Boomers control 70 percent of all disposable income in the United States, so understanding how to reach this prized audience, and capture their hearts, is essential for any business targeting the Boomer consumer. Consider the following: 

  • Roughly half of Boomers spend at least 11 hours a week online. Activities include news, social media, research and shopping, in that order. 
  • Boomers are placing greater importance on healthier lifestyles by making more visits to the pharmacy and purchasing more vitamins, fitness equipment and health foods. From a survey of affluent Boomers (household incomes of more than US$250,000), over 80 percent identified health as a priority.
  • Among all generations, Boomers were the most likely to write off a company if they received poor service. Plus, Boomers are the most confident of all consumers, with only 12 percent preferring assistance from others to make a purchase.

For Boomers, growing old is inevitable. But growing up is optional. Never refer to the “older than 50 market.” Boomers won’t let themselves be mass marketed. This generation needs to be marketed as “young,” not “aging.” In fact, Boomers consider themselves forever young, disguising the fact that time is inexorably marching on.

Boomers do not share an absolute universal view of themselves. They see themselves as totally different individuals, even compared to their friends and business associates. 

Females comprise 51 percent of the Boomer generation—the first where females become the majority. This generation placed more women in the workforce than any prior. These women are the decision-makers; they hold the purse strings, literally and figuratively. Woe be to the marketer who doesn’t play to the needs, wants and expectations of the Boomer woman.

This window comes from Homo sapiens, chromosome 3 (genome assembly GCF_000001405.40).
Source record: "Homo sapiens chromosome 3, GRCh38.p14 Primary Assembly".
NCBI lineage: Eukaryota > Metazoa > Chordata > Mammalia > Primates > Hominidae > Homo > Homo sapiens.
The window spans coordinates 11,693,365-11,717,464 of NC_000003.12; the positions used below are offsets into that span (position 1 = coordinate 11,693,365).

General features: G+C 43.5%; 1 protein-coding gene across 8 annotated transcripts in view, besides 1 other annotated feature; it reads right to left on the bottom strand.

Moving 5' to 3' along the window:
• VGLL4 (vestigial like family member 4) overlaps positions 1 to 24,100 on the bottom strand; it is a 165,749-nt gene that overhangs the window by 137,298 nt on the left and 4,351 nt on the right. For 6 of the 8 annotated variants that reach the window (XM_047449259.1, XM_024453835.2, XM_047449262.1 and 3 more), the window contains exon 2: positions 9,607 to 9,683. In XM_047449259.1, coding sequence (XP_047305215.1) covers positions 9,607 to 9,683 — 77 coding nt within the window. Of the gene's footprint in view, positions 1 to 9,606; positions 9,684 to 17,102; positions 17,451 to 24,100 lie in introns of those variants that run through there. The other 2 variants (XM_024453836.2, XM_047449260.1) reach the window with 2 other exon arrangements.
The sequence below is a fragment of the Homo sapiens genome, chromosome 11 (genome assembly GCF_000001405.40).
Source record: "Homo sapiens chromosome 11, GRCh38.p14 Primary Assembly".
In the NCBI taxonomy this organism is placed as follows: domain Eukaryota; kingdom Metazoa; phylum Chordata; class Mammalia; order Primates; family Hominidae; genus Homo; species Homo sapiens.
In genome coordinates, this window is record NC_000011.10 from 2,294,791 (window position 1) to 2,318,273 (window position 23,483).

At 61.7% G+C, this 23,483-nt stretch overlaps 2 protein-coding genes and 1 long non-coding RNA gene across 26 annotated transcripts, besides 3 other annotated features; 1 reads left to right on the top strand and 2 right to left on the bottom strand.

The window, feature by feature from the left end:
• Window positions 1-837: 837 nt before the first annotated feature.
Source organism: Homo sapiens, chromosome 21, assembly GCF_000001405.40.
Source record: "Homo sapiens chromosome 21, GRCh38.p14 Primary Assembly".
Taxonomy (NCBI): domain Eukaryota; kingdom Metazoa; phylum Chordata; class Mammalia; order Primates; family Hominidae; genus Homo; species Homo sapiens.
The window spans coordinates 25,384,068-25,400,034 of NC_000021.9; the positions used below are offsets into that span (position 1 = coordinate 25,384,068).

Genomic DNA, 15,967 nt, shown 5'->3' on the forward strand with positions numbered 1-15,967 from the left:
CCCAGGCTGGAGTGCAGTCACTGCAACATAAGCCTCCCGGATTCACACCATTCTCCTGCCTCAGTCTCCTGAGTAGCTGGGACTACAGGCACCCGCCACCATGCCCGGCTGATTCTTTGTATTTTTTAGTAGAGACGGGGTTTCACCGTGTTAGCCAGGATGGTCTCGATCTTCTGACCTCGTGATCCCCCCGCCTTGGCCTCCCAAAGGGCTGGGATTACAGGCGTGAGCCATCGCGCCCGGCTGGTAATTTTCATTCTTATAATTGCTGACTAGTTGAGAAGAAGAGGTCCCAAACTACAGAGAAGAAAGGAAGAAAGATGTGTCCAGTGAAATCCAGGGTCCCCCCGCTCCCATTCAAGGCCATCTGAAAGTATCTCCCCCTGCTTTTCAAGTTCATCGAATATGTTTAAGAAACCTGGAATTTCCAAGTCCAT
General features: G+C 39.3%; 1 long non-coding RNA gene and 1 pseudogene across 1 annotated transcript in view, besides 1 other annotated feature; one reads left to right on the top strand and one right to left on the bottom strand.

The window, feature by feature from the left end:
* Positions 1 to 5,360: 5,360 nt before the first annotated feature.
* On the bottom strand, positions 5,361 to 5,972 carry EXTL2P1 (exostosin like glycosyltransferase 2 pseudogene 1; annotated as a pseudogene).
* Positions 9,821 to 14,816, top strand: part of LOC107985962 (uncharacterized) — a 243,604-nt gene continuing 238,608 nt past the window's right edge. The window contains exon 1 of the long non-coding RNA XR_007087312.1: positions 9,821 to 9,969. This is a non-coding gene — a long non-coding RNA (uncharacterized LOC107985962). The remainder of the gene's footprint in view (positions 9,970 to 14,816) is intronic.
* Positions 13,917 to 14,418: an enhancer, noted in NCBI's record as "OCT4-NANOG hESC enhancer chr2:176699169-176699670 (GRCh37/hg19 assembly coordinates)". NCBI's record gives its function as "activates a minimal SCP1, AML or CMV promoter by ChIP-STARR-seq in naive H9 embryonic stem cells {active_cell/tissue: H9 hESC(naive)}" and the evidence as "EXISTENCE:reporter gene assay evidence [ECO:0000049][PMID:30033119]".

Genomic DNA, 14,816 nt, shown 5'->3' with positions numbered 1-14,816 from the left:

When marketing to Boomers, the first rule is there are no rules. Appeal to their intelligence. Appeal to their impulsive nature. Appeal to them with limited-time offers. Appeal to their children and grandchildren. 

Marketers who continue to shoot prediction arrows into the air while conjecturing Boomer behavior based on preceding generations will continue to miss the target. 

Generational Marketing at SupplySide West

Learn more about Baby Boomers' desires from Ed Schwitzky during the “Generational Marketing to the Health-Conscious Masses” Workshop on Saturday, Nov. 10 at 8:30 a.m. at SupplySide West in Las Vegas. 

Ed Schwitzky is a writer, content creator and storyteller who understands how to win new customers and delight existing customers in today’s digital world. Ever since the market ceased being only about the Baby Boomer, Schwitzky has studied generational mindsets, as well as how one generation influences another. After earning two degrees from University of Missouri, he enjoyed a long career with Westin Hotels & Resorts. Subsequently, he held leadership positions at two hospitality management companies, overseeing marketing and sales for hotels and resorts, both branded and independent, including restaurants, golf courses and spas. Today, Schwitzky is a marketing strategist with his own company EDited mktg and frequently guest lecturers at his alma mater and other university hospitality management programs.

Hide comments


  • Allowed HTML tags: <em> <strong> <blockquote> <br> <p>

Plain text

  • No HTML tags allowed.
  • Web page addresses and e-mail addresses turn into links automatically.
  • Lines and paragraphs break automatically.